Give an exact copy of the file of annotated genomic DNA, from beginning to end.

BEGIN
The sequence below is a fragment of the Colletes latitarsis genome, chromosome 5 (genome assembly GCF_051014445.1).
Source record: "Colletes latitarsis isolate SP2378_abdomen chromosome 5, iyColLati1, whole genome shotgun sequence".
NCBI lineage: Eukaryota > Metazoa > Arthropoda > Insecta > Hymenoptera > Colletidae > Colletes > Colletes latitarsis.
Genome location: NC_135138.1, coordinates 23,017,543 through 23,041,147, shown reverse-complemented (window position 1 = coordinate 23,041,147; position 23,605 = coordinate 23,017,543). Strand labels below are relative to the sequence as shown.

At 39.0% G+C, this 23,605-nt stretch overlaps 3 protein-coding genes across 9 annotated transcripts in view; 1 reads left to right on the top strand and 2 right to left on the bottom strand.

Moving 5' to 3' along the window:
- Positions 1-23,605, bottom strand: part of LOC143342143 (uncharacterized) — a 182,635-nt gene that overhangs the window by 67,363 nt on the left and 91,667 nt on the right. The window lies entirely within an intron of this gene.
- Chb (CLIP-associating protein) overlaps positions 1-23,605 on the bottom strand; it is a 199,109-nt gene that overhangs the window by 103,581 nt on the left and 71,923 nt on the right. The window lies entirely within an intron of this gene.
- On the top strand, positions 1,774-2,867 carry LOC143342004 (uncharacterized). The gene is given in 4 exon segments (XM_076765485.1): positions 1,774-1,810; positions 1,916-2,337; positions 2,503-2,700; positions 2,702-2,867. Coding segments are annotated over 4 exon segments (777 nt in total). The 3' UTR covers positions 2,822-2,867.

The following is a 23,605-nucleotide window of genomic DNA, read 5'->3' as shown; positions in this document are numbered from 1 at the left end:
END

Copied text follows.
The sequence below is a fragment of the Colletes latitarsis genome, chromosome 5 (genome assembly GCF_051014445.1).
Source record: "Colletes latitarsis isolate SP2378_abdomen chromosome 5, iyColLati1, whole genome shotgun sequence".
NCBI lineage: Eukaryota > Metazoa > Arthropoda > Insecta > Hymenoptera > Colletidae > Colletes > Colletes latitarsis.
Genome location: NC_135138.1, coordinates 23,017,543 through 23,041,147, shown reverse-complemented (window position 1 = coordinate 23,041,147; position 23,605 = coordinate 23,017,543). Strand labels below are relative to the sequence as shown.

At 39.0% G+C, this 23,605-nt stretch overlaps 3 protein-coding genes across 9 annotated transcripts in view; 1 reads left to right on the top strand and 2 right to left on the bottom strand.

Moving 5' to 3' along the window:
- Positions 1-23,605, bottom strand: part of LOC143342143 (uncharacterized) — a 182,635-nt gene that overhangs the window by 67,363 nt on the left and 91,667 nt on the right. The window lies entirely within an intron of this gene.
- Chb (CLIP-associating protein) overlaps positions 1-23,605 on the bottom strand; it is a 199,109-nt gene that overhangs the window by 103,581 nt on the left and 71,923 nt on the right. The window lies entirely within an intron of this gene.
- On the top strand, positions 1,774-2,867 carry LOC143342004 (uncharacterized). The gene is given in 4 exon segments (XM_076765485.1): positions 1,774-1,810; positions 1,916-2,337; positions 2,503-2,700; positions 2,702-2,867. Coding segments are annotated over 4 exon segments (777 nt in total). The 3' UTR covers positions 2,822-2,867.

The following is a 23,605-nucleotide window of genomic DNA, read 5'->3' as shown; positions in this document are numbered from 1 at the left end: